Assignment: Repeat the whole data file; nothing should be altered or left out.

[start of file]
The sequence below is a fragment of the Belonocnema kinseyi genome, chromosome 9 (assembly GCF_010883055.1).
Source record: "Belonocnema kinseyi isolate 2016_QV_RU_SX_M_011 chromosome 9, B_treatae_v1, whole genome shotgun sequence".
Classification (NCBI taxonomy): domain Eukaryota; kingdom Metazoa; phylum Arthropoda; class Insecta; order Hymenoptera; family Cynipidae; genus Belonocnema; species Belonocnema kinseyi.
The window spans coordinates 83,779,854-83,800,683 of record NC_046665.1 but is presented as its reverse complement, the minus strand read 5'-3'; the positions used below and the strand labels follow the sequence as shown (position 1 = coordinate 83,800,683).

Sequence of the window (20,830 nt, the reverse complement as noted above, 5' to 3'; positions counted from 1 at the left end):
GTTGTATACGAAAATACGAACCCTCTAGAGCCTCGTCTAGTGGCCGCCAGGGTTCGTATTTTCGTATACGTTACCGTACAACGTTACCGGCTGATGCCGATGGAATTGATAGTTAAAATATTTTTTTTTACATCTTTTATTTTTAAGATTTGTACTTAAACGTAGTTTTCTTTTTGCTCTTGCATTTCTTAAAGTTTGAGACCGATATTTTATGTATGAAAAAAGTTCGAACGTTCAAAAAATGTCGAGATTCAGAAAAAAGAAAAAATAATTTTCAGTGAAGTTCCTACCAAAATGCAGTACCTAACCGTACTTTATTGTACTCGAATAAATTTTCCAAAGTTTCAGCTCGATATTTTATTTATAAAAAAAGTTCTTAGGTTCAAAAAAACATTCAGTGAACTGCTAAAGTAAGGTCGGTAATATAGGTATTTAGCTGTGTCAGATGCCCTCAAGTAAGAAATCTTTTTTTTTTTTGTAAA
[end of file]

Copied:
The sequence below is a fragment of the Belonocnema kinseyi genome, chromosome 9 (assembly GCF_010883055.1).
Source record: "Belonocnema kinseyi isolate 2016_QV_RU_SX_M_011 chromosome 9, B_treatae_v1, whole genome shotgun sequence".
Classification (NCBI taxonomy): domain Eukaryota; kingdom Metazoa; phylum Arthropoda; class Insecta; order Hymenoptera; family Cynipidae; genus Belonocnema; species Belonocnema kinseyi.
The window spans coordinates 83,779,854-83,800,683 of record NC_046665.1 but is presented as its reverse complement, the minus strand read 5'-3'; the positions used below and the strand labels follow the sequence as shown (position 1 = coordinate 83,800,683).

Sequence of the window (20,830 nt, the reverse complement as noted above, 5' to 3'; positions counted from 1 at the left end):
GTTGTATACGAAAATACGAACCCTCTAGAGCCTCGTCTAGTGGCCGCCAGGGTTCGTATTTTCGTATACGTTACCGTACAACGTTACCGGCTGATGCCGATGGAATTGATAGTTAAAATATTTTTTTTTACATCTTTTATTTTTAAGATTTGTACTTAAACGTAGTTTTCTTTTTGCTCTTGCATTTCTTAAAGTTTGAGACCGATATTTTATGTATGAAAAAAGTTCGAACGTTCAAAAAATGTCGAGATTCAGAAAAAAGAAAAAATAATTTTCAGTGAAGTTCCTACCAAAATGCAGTACCTAACCGTACTTTATTGTACTCGAATAAATTTTCCAAAGTTTCAGCTCGATATTTTATTTATAAAAAAAGTTCTTAGGTTCAAAAAAACATTCAGTGAACTGCTAAAGTAAGGTCGGTAATATAGGTATTTAGCTGTGTCAGATGCCCTCAAGTAAGAAATCTTTTTTTTTTTTGTAAA